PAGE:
GitHub handles DMCA claims to maximize protections for developers, and we designed our DMCA Takedown Policy with developers in mind. Nearly every platform with user-generated content accepts and processes DMCA takedown notices to comply with the law. For GitHub, many of those notices come from developers wanting us to enforce the terms of their open source licenses, for example, when someone is using their code without the proper attribution required by the open source license they adopted. Here are ways our approach protects developers:
- Given the cost to developers of an unwarranted takedown of code, we ensure we have a complete notice before we take action. We distinguish between code that merely can be used in an infringing way and code that is preconfigured to be used a certain way. We also recognize that code can provide access to copyrighted content without violating the law (for example, fair use). In some cases we can keep a project up because the content identified in the takedown notice is not in fact infringing or circumventing a TPM that controls access or copying of copyrighted works.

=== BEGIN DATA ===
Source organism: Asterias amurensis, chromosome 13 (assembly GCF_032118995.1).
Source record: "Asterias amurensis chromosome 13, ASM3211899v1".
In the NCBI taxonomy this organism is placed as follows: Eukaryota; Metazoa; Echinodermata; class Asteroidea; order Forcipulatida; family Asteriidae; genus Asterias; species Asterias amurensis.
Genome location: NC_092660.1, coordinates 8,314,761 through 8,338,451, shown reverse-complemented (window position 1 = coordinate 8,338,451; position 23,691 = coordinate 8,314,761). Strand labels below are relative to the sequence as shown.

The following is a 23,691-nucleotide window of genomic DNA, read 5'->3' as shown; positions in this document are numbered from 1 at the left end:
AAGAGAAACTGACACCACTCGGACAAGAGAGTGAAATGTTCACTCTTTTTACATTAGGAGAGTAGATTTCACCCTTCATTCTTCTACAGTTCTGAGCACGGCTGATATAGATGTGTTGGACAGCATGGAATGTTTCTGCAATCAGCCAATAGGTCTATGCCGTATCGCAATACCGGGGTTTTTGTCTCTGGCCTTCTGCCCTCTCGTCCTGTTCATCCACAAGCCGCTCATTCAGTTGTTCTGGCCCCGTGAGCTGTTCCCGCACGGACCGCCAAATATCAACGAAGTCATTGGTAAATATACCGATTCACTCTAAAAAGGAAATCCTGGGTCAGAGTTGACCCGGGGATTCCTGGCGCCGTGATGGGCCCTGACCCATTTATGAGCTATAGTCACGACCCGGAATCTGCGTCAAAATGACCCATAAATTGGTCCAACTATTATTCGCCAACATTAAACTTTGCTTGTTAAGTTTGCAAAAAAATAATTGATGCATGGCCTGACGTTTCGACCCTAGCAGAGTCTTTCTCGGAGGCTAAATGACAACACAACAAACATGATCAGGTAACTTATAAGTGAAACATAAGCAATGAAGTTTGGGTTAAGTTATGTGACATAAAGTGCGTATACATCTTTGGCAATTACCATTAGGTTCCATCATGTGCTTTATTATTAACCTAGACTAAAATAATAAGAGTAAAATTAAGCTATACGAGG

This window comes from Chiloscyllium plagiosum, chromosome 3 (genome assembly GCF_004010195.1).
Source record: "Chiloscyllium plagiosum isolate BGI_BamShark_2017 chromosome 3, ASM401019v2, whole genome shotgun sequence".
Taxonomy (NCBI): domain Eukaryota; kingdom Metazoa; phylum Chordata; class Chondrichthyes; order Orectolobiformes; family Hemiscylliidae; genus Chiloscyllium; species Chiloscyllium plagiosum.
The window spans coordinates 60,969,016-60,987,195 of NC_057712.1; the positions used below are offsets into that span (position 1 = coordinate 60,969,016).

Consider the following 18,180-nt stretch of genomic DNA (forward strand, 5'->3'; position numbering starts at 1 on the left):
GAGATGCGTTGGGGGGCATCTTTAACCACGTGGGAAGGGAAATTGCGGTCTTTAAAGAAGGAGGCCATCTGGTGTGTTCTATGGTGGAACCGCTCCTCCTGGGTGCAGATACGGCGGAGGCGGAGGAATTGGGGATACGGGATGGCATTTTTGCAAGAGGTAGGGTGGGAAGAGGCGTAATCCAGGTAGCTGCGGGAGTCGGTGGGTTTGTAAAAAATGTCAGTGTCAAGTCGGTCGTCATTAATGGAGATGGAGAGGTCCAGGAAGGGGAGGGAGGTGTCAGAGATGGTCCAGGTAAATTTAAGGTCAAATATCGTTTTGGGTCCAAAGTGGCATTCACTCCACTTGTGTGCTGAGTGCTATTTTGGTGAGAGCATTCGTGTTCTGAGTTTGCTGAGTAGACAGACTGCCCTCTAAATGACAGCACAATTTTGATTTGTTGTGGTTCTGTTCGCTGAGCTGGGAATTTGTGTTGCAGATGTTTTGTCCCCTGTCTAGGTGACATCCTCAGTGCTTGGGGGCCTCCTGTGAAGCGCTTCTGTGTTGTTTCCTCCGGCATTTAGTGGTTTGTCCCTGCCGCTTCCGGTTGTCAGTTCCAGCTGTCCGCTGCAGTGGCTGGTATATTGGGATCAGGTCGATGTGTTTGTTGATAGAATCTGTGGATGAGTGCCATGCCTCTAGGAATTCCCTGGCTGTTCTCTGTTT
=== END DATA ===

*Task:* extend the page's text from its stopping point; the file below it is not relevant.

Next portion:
- Our process sets a higher bar for 1201 claims than the infringement claims we typically get. We require complainants to provide additional information specific to circumvention, and to describe the technical measures and how the project is designed to circumvent them, for us to consider a notice complete. Below we explain how we’re further strengthening our process.
- Whenever we process takedowns, we notify all the affected repository owners about the takedown and give them options to dispute it. We allow the repository owner to make changes to address the allegations in the notice and in many cases, we can keep projects up because they do.
- We are transparent with the developer community about DMCA takedown notices. Every time we process a DMCA takedown notice or counter notice, we publish the text to our DMCA repository, dated on the date we process it (as opposed to when we receive it), so that anyone can see the notice and the basis for our action.
These are all steps we currently take to help developers, which go beyond our legal obligations and typical industry practice while still meeting the requirements of the DMCA.